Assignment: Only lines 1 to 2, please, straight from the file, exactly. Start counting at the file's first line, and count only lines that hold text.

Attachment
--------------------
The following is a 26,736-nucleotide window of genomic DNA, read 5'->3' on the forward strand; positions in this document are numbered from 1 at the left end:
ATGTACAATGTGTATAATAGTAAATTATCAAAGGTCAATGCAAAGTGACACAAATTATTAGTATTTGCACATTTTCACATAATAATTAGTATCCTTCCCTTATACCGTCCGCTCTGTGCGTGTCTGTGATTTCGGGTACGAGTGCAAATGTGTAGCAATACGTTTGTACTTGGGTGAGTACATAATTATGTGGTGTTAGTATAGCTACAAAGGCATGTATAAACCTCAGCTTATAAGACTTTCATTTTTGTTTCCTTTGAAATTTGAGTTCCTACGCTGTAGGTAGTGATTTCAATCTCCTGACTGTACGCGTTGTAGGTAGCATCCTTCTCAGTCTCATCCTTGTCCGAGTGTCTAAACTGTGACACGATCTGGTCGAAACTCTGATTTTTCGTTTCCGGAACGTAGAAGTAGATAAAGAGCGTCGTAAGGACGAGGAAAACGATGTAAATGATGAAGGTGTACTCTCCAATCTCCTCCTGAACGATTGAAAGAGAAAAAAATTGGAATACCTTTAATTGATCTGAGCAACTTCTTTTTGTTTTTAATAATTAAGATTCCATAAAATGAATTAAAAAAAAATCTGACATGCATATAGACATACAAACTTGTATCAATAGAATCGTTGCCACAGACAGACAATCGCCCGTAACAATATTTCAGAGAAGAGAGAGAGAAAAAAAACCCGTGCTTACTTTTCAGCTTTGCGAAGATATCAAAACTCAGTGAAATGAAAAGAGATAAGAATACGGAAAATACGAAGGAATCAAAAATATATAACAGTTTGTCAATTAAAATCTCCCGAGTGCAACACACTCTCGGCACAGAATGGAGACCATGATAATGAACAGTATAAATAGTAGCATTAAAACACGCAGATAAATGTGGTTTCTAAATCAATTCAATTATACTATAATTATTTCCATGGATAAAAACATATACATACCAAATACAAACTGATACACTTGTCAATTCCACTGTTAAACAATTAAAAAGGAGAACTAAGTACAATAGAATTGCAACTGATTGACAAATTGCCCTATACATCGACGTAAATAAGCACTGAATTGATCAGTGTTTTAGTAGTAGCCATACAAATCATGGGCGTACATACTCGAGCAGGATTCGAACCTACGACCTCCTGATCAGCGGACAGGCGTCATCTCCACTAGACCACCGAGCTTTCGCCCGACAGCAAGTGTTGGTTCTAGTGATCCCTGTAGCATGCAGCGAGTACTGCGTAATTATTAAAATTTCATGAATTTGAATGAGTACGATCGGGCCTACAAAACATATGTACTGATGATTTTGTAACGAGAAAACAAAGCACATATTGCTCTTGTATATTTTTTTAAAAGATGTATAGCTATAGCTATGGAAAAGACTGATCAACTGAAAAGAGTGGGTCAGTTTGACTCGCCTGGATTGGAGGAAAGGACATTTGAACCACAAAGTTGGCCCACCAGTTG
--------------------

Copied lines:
The following is a 26,736-nucleotide window of genomic DNA, read 5'->3' on the forward strand; positions in this document are numbered from 1 at the left end:
ATGTACAATGTGTATAATAGTAAATTATCAAAGGTCAATGCAAAGTGACACAAATTATTAGTATTTGCACATTTTCACATAATAATTAGTATCCTTCCCTTATACCGTCCGCTCTGTGCGTGTCTGTGATTTCGGGTACGAGTGCAAATGTGTAGCAATACGTTTGTACTTGGGTGAGTACATAATTATGTGGTGTTAGTATAGCTACAAAGGCATGTATAAACCTCAGCTTATAAGACTTTCATTTTTGTTTCCTTTGAAATTTGAGTTCCTACGCTGTAGGTAGTGATTTCAATCTCCTGACTGTACGCGTTGTAGGTAGCATCCTTCTCAGTCTCATCCTTGTCCGAGTGTCTAAACTGTGACACGATCTGGTCGAAACTCTGATTTTTCGTTTCCGGAACGTAGAAGTAGATAAAGAGCGTCGTAAGGACGAGGAAAACGATGTAAATGATGAAGGTGTACTCTCCAATCTCCTCCTGAACGATTGAAAGAGAAAAAAATTGGAATACCTTTAATTGATCTGAGCAACTTCTTTTTGTTTTTAATAATTAAGATTCCATAAAATGAATTAAAAAAAAATCTGACATGCATATAGACATACAAACTTGTATCAATAGAATCGTTGCCACAGACAGACAATCGCCCGTAACAATATTTCAGAGAAGAGAGAGAGAAAAAAAACCCGTGCTTACTTTTCAGCTTTGCGAAGATATCAAAACTCAGTGAAATGAAAAGAGATAAGAATACGGAAAATACGAAGGAATCAAAAATATATAACAGTTTGTCAATTAAAATCTCCCGAGTGCAACACACTCTCGGCACAGAATGGAGACCATGATAATGAACAGTATAAATAGTAGCATTAAAACACGCAGATAAATGTGGTTTCTAAATCAATTCAATTATACTATAATTATTTCCATGGATAAAAACATATACATACCAAATACAAACTGATACACTTGTCAATTCCACTGTTAAACAATTAAAAAGGAGAACTAAGTACAATAGAATTGCAACTGATTGACAAATTGCCCTATACATCGACGTAAATAAGCACTGAATTGATCAGTGTTTTAGTAGTAGCCATACAAATCATGGGCGTACATACTCGAGCAGGATTCGAACCTACGACCTCCTGATCAGCGGACAGGCGTCATCTCCACTAGACCACCGAGCTTTCGCCCGACAGCAAGTGTTGGTTCTAGTGATCCCTGTAGCATGCAGCGAGTACTGCGTAATTATTAAAATTTCATGAATTTGAATGAGTACGATCGGGCCTACAAAACATATGTACTGATGATTTTGTAACGAGAAAACAAAGCACATATTGCTCTTGTATATTTTTTTAAAAGATGTATAGCTATAGCTATGGAAAAGACTGATCAACTGAAAAGAGTGGGTCAGTTTGACTCGCCTGGATTGGAGGAAAGGACATTTGAACCACAAAGTTGGCCCACCAGTTG